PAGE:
Wednesday, June 29, 2011

What I think of Brink (Hey that rhymes)

Brink is one of those games I had my doubts about. Because of its unique seamless blend of singleplayer and multiplayer. I wasn't sure if it would work. But it does and it works so very well. All the doubts I had before I played Brink are now gone.

Brink at first appears to have a rather straight forward storyline. A civil war on a floating city called the Ark built as a way to save humanity from extinction due to global warming and rising sea waters. There are two sides to this fight. Ark security who are fighting to maintain control of the Ark. And there's the Resistance who are trying to get off the Ark and contact what's left of the outside world. Each side has its own storyline that will crossover with the other. Each campaign comes to its own different end and afterwards there are some bonus 'what-if' spin off missions you can do. These missions are usually levels in the campaign that you play from the opposing side.  Usually in games that allow you to choose sides by the end of it you have a good idea which side you should be on. Even after playing through both campaigns I still don't know which side to be on. This isn't a bad thing. Brink just gives you all the facts and allows you to make up your own mind on what you think is right.

While I have ranted on a bit about the story don't let that scare you. Every cutscene can be skipped and while it does set up the gameplay it doesn't get in the way of it. The major parts of the story are told in the campaigns but if you want the whole picture you're going to have to unlock all the audio tapes. Similar to the holotapes in Fallout 3 audio tapes give you an insight into what the major players on the Ark are thinking. So if you're like me and love a game with a good storyline this gives Brink a lot of replay value.

The whole focus of the game is how it plays. I've heard people say it's Mirrors edge with guns. This isn't entirely true. Mirrors edge focused on movement and discouraged you from using guns whereas Brink puts its focus on combat. It doesn't matter what kind of gun you have movement is still the same. Character customization however does have an effect on movement but there's a fair trade off. When you customize your character you have the choice of three body types: light, medium or heavy. The light body type can move the fastest and jump higher than the other two but it also has the least health making them easy to take down. In contrast the heavy body type is the slowest and least agile but has the most health and is the only body type that can carry heavy weapons. The medium body type has a good mix of health and finesse and is a perfect starting point for new players. Depending on your own playstyle you will discover what works for you. The rest of the customization options for your character are purely cosmetic so unleash your inner 5 year old and play dress up. Like Rainbow six Vegas you gain XP both offline and online. As you level up you'll unlock more outfits and earn ability points to upgrade your characters skills. Like Team fortress 2 skills are divided into classes: Soldier,Engineer, Medic and Operative. There are universal skills that can be purchased and used no matter what class you choose but to get the really cool stuff you need to decide which set of cool stuff you want.

Weapon customization is a bit disappointing but still better than almost any other game. What I do like is that weapon add-ons can all be unlocked before you start either campaign. They can only be unlocked through challenge missions. Challenge missions are separate missions from the campaigns and I recommend you try them first. Not only will you unlock cool doodads for your guns but they also teach you how to play Brink.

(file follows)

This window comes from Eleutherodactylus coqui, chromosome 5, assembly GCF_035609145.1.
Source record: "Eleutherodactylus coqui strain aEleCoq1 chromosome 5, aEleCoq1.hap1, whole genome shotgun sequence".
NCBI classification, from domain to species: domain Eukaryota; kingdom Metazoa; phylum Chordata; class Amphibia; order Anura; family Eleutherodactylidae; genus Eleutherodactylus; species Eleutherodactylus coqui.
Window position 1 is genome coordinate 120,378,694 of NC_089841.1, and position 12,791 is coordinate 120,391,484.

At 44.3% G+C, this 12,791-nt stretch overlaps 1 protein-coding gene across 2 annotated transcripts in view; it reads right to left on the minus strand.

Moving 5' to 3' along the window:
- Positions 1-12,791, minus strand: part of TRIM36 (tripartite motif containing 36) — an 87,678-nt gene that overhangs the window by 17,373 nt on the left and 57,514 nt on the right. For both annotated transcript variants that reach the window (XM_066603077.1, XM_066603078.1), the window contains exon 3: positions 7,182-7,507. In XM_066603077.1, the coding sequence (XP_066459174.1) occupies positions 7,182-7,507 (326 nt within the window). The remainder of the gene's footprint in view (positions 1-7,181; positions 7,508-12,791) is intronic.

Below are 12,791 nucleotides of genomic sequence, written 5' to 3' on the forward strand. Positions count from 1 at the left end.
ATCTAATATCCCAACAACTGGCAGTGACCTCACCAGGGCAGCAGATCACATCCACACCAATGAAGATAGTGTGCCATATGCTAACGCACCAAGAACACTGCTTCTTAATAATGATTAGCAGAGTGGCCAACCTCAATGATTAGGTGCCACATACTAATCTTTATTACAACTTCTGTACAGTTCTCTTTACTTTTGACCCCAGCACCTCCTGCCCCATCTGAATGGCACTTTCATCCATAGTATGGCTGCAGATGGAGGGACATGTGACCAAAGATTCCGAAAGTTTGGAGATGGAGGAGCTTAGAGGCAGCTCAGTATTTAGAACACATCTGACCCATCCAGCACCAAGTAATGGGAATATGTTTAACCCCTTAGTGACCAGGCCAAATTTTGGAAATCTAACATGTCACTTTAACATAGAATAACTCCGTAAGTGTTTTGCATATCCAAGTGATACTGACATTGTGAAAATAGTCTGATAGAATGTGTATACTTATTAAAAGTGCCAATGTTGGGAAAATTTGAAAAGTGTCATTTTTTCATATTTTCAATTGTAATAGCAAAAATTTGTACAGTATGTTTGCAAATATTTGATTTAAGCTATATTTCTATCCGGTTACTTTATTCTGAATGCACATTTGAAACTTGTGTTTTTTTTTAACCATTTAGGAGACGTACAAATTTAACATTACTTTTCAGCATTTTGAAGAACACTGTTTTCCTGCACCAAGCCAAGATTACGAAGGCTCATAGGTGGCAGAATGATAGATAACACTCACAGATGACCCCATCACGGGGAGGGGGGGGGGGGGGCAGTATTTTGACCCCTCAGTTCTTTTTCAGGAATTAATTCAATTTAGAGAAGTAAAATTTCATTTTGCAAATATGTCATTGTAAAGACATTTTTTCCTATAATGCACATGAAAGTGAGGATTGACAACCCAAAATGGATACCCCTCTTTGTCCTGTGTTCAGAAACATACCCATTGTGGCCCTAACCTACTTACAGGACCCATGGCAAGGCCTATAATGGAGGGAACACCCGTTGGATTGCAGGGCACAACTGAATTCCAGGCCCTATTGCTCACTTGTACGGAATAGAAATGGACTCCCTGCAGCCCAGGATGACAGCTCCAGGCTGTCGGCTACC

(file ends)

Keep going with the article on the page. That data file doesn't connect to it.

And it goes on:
Objectives are very flexible. Each level has a list of objectives that your team has to complete. These range from defending a certain spot, blowing up something to repairing or building defenses. The interesting thing is that you can complete these objectives in any order. There’s one main objective and the rest are secondary to it. Depending on how you want to play will determine which objective you'll want to do. As long as you're doing something you will be helping out your team. This means that those people who prefer to be lone wolves won't make it any harder for team players or people new to the game. All objectives are class specific. This means in order to win a game you can't all go engineer and spam place turrets and mines everywhere.

Every level is unlocked right out of the box. This is because there is no separate multiplayer section of the game. Every level can be played either online or offline or you can open up your game and let people jump in whenever they like. I recommend for the first playthrough of the game you play it in order and leave the what-if missions till last. This is definitely a game that you'll want to play with friends or other people. Maybe it's just because I'm terrible at shooters but the A.I on your team is terrible and the opposing teams A.I seems to have been programmed by a super genius.

The soundtrack is small but really good. The songs don't get in the way of the rest of the game and it really sets the tone for what brink is all about. Probably not going to make any one's soundtrack to buy list though.

The graphics really convey the point that you're in a distopyian futuristic society. You really get the sense of how small and fragile the Ark is. In terms of cutting edge though it's fairly average. It can be a bit rough in some areas and maybe its just me but the grenades just don't look quite right.  

I had great fun playing this game. It was good to play a game that is so flexible and that just gets to the core of what an FPS is and gets out of the way and lets you do what you want.

8 out of 10

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